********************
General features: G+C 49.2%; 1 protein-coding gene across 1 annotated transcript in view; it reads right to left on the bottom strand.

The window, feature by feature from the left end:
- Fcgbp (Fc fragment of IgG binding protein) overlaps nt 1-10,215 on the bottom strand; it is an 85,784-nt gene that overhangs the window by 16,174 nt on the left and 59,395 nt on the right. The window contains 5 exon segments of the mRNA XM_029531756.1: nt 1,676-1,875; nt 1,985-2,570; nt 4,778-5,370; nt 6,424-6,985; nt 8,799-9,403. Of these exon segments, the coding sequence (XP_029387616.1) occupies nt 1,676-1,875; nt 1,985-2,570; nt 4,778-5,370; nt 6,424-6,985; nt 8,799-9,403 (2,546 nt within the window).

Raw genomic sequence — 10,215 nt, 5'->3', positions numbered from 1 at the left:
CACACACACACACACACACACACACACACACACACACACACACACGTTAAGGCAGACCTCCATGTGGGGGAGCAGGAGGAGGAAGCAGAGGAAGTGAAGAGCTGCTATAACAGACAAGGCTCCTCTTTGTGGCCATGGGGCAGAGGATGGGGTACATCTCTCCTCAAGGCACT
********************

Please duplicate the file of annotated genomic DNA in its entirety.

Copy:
General features: G+C 49.2%; 1 protein-coding gene across 1 annotated transcript in view; it reads right to left on the bottom strand.

The window, feature by feature from the left end:
- Fcgbp (Fc fragment of IgG binding protein) overlaps nt 1-10,215 on the bottom strand; it is an 85,784-nt gene that overhangs the window by 16,174 nt on the left and 59,395 nt on the right. The window contains 5 exon segments of the mRNA XM_029531756.1: nt 1,676-1,875; nt 1,985-2,570; nt 4,778-5,370; nt 6,424-6,985; nt 8,799-9,403. Of these exon segments, the coding sequence (XP_029387616.1) occupies nt 1,676-1,875; nt 1,985-2,570; nt 4,778-5,370; nt 6,424-6,985; nt 8,799-9,403 (2,546 nt within the window).

Raw genomic sequence — 10,215 nt, 5'->3', positions numbered from 1 at the left:
CACACACACACACACACACACACACACACACACACACACACACACGTTAAGGCAGACCTCCATGTGGGGGAGCAGGAGGAGGAAGCAGAGGAAGTGAAGAGCTGCTATAACAGACAAGGCTCCTCTTTGTGGCCATGGGGCAGAGGATGGGGTACATCTCTCCTCAAGGCACT